Fake antique porcelain items made in China are currently flooding the world (and China itself too).
Unsuspecting buyers everywhere purchase these items. The expert recognizes many of them easily as fake, but high-level fakes sometimes are difficult to recognize even by specialists.
It has gone so far that the fake antiques sometimes are accompanied by a fake certificate to indicate authenticity. This is in no way limited to porcelain or antiques, anything that brings a profit is copied and sold as an original or antique item.
You should wonder how they can export so many antiques under these circumstances, today. The answer is really very obvious:
While a few genuine antiques may still slip through customs, the bulk is just newer reproductions and fakes. Look at the websites claiming they make or export antiques. Would you believe...?
Nice to know that supply will never end!
This not meant toward a specific seller -- just... we need to be careful all the time nowadays when it comes to Chinese antiques of any type.
At the beginning, a number of years ago, I heard importers in Taiwan recount how they were still
available to ship out in containers, but since about 3 years ago the
flow has virtually dried out. This has had consequences. Many antique
buyers consider now items that were made in Taiwan, or vintage items from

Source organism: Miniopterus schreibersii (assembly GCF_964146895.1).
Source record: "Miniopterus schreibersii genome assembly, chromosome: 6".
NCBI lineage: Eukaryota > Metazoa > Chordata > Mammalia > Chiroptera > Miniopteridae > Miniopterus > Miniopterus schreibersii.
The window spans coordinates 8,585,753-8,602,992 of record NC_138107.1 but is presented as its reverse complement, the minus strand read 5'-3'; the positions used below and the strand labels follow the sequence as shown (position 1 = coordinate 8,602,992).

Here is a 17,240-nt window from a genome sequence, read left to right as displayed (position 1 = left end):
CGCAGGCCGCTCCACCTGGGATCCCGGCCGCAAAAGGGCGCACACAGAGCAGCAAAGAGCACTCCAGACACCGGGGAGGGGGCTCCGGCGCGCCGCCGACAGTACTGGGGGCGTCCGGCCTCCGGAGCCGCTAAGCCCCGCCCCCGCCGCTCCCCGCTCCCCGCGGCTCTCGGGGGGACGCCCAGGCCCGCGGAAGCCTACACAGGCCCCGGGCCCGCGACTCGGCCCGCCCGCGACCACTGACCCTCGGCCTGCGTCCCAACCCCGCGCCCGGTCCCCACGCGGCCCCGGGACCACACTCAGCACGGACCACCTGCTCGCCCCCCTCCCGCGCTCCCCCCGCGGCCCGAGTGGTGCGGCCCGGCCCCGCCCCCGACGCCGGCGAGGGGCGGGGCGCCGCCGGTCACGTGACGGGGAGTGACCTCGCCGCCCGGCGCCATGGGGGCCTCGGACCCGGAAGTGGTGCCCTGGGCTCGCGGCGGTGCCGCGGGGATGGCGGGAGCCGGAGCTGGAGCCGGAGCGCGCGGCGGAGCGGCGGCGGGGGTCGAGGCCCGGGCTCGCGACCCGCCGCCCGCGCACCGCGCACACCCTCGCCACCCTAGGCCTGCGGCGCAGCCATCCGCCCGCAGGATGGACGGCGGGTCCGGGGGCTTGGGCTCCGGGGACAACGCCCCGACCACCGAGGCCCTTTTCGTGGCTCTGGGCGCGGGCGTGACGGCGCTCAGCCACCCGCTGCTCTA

China, that were hand-made, acceptable for collecting. This in turn has
not only lead to a rise in prices of locally made or sold vintage and antique
items, even quality items of non-Chinese origin are getting now rare, because the collectors were forced to shift their interests by the unavailability of Chinese antiques. In the last year or two there has been an acceleration of antique
dealers going out of business because they cannot get any items anymore.
Due to the ongoing desire for antiques in China, the flow is now reversed. The Chinese antiques either are bought abroad, or they are directly exported to China by dealers abroad. The antiques exported originally from China are now flowing back to China.
We need to be careful even with Ebay dealers we have known for years. It is always the same story. Originally they dealers had good sources of real antiques, but as China shut off the outflow of antiques, they started obtaining doubtful wares from doubtful sources. (They need to make a living, so they often do not care, or it is more convenient not to care if the items are authentic.)
Much of what is now on the market, both here and in other places, are now made more recently.
We need to pay attention to the white-washing (or laundering) of fake antiques, giving them some status through repeated sales via known dealers or auction houses.
Once they get provenance from these, it is generally accepted that the antiques are authentic.
Occasionally I watch an Antiques Roadshow type TV program from China online. In that specific program several of the experts are well-known museum researchers. Repeatedly have I heard the specialist for porcelain say that a "specific item that was presented would be considered authentic by western auction houses, while they do not think it is..."